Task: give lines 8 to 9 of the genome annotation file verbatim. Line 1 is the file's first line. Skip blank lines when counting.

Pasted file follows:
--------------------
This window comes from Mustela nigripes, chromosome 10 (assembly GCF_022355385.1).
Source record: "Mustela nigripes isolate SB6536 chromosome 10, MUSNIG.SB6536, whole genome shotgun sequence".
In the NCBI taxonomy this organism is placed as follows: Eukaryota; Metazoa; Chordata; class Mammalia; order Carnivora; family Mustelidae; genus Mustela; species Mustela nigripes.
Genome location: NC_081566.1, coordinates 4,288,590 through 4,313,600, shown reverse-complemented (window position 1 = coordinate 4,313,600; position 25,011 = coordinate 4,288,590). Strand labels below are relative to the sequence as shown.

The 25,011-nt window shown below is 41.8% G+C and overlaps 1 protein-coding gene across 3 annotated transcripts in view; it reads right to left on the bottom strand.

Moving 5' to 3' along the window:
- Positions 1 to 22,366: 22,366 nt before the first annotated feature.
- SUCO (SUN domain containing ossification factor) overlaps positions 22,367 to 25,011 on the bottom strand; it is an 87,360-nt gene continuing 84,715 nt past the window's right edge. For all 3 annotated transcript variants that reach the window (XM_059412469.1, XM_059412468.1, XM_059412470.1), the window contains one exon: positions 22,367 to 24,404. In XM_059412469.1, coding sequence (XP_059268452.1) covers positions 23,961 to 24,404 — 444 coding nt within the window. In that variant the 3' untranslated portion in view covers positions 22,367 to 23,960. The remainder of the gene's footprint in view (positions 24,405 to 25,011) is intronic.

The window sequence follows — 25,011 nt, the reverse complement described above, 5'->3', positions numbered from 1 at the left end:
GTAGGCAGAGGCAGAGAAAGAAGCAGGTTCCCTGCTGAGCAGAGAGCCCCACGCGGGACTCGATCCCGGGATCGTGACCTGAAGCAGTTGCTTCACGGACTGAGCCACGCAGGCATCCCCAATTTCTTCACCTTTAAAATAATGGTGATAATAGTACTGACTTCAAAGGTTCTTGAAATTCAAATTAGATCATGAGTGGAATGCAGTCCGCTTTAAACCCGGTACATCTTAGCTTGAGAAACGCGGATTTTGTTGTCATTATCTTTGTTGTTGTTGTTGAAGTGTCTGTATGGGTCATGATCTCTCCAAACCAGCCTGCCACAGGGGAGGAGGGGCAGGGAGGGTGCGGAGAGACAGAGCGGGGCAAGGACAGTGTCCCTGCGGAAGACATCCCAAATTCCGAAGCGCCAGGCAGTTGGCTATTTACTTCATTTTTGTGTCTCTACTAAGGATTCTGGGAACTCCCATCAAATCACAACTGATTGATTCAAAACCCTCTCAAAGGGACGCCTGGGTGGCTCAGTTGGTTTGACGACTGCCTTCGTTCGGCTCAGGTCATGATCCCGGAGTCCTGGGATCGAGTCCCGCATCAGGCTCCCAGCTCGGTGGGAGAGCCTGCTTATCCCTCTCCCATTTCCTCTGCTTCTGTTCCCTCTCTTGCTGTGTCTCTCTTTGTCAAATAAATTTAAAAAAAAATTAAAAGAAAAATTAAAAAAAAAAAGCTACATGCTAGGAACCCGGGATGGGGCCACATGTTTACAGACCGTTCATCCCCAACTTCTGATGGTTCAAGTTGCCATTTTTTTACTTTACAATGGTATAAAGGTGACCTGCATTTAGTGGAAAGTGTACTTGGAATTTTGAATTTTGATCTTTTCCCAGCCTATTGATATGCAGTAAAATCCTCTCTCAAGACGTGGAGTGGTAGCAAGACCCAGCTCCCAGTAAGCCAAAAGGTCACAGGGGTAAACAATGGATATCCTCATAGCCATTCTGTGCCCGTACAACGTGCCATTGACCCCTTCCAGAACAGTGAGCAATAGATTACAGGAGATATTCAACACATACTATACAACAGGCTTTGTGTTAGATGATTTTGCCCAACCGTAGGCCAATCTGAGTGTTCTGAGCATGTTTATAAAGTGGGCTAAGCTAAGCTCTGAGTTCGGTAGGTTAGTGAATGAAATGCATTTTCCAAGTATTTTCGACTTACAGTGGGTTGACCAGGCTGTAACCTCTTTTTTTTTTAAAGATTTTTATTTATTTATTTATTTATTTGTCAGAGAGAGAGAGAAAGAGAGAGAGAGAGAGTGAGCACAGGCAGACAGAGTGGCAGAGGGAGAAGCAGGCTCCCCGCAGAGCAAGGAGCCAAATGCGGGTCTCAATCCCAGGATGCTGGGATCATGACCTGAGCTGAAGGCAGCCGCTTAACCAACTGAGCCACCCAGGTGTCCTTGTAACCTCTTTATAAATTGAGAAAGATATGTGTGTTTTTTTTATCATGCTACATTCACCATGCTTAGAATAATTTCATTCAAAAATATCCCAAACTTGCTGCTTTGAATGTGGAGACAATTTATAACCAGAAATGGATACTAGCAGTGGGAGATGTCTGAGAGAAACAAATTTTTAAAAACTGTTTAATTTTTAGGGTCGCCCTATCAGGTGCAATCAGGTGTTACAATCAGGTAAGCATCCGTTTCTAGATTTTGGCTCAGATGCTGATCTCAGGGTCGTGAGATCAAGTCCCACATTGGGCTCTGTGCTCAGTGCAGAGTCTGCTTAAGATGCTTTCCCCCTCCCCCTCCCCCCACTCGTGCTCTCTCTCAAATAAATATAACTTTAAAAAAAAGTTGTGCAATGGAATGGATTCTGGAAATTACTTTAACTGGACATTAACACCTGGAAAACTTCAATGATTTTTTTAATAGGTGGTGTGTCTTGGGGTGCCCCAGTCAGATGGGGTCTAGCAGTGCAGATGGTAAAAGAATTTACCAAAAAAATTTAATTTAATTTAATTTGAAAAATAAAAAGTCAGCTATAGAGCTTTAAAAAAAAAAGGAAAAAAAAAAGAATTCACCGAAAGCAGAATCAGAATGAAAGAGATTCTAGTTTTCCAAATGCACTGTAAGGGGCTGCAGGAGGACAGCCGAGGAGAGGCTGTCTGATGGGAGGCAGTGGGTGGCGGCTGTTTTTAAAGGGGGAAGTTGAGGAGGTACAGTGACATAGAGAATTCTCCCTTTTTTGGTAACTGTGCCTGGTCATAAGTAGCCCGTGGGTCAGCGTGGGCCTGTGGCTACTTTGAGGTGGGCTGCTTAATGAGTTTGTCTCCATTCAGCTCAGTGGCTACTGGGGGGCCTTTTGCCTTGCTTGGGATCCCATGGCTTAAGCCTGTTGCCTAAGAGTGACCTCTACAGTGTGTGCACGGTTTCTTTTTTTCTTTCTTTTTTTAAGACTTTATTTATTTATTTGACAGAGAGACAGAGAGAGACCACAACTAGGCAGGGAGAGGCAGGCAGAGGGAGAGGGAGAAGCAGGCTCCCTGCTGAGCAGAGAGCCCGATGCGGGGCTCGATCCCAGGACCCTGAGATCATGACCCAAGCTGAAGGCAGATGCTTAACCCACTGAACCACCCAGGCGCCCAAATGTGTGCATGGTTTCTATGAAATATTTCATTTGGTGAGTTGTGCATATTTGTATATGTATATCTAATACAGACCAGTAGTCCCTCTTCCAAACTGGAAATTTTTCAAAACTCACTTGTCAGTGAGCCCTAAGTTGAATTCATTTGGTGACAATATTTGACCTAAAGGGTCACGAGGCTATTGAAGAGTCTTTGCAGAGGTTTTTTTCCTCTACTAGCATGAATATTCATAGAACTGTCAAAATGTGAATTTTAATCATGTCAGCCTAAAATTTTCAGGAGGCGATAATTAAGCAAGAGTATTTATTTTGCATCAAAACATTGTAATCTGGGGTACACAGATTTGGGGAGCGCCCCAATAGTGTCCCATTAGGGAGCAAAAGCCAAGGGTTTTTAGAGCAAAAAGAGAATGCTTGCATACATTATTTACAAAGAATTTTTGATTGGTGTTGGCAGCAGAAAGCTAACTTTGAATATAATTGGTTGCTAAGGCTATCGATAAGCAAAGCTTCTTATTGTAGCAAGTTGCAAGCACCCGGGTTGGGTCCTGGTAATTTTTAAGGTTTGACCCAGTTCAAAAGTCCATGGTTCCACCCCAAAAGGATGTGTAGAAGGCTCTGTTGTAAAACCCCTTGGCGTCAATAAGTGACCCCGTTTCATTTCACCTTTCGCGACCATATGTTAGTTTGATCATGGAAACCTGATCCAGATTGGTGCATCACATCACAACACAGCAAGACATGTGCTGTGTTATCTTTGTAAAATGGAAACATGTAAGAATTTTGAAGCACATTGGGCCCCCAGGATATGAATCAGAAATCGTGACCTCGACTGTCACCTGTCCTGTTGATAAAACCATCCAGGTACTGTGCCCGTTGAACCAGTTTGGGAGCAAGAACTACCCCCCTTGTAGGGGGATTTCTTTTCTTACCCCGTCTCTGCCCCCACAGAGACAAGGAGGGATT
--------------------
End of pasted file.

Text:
- SUCO (SUN domain containing ossification factor) overlaps positions 22,367 to 25,011 on the bottom strand; it is an 87,360-nt gene continuing 84,715 nt past the window's right edge. For all 3 annotated transcript variants that reach the window (XM_059412469.1, XM_059412468.1, XM_059412470.1), the window contains one exon: positions 22,367 to 24,404. In XM_059412469.1, coding sequence (XP_059268452.1) covers positions 23,961 to 24,404 — 444 coding nt within the window. In that variant the 3' untranslated portion in view covers positions 22,367 to 23,960. The remainder of the gene's footprint in view (positions 24,405 to 25,011) is intronic.

The window sequence follows — 25,011 nt, the reverse complement described above, 5'->3', positions numbered from 1 at the left end: